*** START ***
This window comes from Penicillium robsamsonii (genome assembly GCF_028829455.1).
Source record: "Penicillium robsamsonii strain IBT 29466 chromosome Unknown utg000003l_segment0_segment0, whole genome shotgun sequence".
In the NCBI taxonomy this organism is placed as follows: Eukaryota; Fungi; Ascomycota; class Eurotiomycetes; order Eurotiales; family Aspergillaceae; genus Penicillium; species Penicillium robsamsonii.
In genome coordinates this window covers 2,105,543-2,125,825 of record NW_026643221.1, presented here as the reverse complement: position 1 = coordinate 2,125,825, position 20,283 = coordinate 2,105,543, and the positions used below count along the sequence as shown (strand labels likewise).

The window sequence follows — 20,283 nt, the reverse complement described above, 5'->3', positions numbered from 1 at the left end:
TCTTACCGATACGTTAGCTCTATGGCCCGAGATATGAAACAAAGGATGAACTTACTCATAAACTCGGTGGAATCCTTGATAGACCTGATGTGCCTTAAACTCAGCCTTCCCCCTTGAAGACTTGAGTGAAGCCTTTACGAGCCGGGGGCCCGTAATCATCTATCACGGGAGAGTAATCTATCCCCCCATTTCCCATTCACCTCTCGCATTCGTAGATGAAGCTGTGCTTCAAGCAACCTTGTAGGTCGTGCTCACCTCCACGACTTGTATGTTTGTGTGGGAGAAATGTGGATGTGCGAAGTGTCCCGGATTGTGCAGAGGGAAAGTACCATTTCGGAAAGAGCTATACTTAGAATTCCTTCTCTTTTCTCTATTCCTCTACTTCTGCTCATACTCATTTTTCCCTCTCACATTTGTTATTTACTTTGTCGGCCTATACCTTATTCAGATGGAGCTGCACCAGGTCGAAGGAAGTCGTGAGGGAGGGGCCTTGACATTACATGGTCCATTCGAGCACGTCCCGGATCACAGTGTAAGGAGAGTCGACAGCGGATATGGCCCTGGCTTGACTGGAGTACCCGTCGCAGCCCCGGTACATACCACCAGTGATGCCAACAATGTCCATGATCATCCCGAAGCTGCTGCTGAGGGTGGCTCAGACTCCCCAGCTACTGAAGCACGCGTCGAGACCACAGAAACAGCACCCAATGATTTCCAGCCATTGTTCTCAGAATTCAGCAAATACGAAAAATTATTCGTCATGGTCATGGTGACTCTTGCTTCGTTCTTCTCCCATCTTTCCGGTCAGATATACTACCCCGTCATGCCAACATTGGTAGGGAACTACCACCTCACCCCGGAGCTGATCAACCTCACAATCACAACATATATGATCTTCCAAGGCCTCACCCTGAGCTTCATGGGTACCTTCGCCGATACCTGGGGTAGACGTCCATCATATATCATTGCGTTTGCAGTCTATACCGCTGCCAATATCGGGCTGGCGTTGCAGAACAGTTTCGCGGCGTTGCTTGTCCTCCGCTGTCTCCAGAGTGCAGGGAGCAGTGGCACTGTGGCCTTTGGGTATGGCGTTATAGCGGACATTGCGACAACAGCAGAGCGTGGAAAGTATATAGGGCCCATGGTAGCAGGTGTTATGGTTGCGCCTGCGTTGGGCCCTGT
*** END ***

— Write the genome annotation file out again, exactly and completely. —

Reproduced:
This window comes from Penicillium robsamsonii (genome assembly GCF_028829455.1).
Source record: "Penicillium robsamsonii strain IBT 29466 chromosome Unknown utg000003l_segment0_segment0, whole genome shotgun sequence".
In the NCBI taxonomy this organism is placed as follows: Eukaryota; Fungi; Ascomycota; class Eurotiomycetes; order Eurotiales; family Aspergillaceae; genus Penicillium; species Penicillium robsamsonii.
In genome coordinates this window covers 2,105,543-2,125,825 of record NW_026643221.1, presented here as the reverse complement: position 1 = coordinate 2,125,825, position 20,283 = coordinate 2,105,543, and the positions used below count along the sequence as shown (strand labels likewise).

The window sequence follows — 20,283 nt, the reverse complement described above, 5'->3', positions numbered from 1 at the left end:
TCTTACCGATACGTTAGCTCTATGGCCCGAGATATGAAACAAAGGATGAACTTACTCATAAACTCGGTGGAATCCTTGATAGACCTGATGTGCCTTAAACTCAGCCTTCCCCCTTGAAGACTTGAGTGAAGCCTTTACGAGCCGGGGGCCCGTAATCATCTATCACGGGAGAGTAATCTATCCCCCCATTTCCCATTCACCTCTCGCATTCGTAGATGAAGCTGTGCTTCAAGCAACCTTGTAGGTCGTGCTCACCTCCACGACTTGTATGTTTGTGTGGGAGAAATGTGGATGTGCGAAGTGTCCCGGATTGTGCAGAGGGAAAGTACCATTTCGGAAAGAGCTATACTTAGAATTCCTTCTCTTTTCTCTATTCCTCTACTTCTGCTCATACTCATTTTTCCCTCTCACATTTGTTATTTACTTTGTCGGCCTATACCTTATTCAGATGGAGCTGCACCAGGTCGAAGGAAGTCGTGAGGGAGGGGCCTTGACATTACATGGTCCATTCGAGCACGTCCCGGATCACAGTGTAAGGAGAGTCGACAGCGGATATGGCCCTGGCTTGACTGGAGTACCCGTCGCAGCCCCGGTACATACCACCAGTGATGCCAACAATGTCCATGATCATCCCGAAGCTGCTGCTGAGGGTGGCTCAGACTCCCCAGCTACTGAAGCACGCGTCGAGACCACAGAAACAGCACCCAATGATTTCCAGCCATTGTTCTCAGAATTCAGCAAATACGAAAAATTATTCGTCATGGTCATGGTGACTCTTGCTTCGTTCTTCTCCCATCTTTCCGGTCAGATATACTACCCCGTCATGCCAACATTGGTAGGGAACTACCACCTCACCCCGGAGCTGATCAACCTCACAATCACAACATATATGATCTTCCAAGGCCTCACCCTGAGCTTCATGGGTACCTTCGCCGATACCTGGGGTAGACGTCCATCATATATCATTGCGTTTGCAGTCTATACCGCTGCCAATATCGGGCTGGCGTTGCAGAACAGTTTCGCGGCGTTGCTTGTCCTCCGCTGTCTCCAGAGTGCAGGGAGCAGTGGCACTGTGGCCTTTGGGTATGGCGTTATAGCGGACATTGCGACAACAGCAGAGCGTGGAAAGTATATAGGGCCCATGGTAGCAGGTGTTATGGTTGCGCCTGCGTTGGGCCCTGT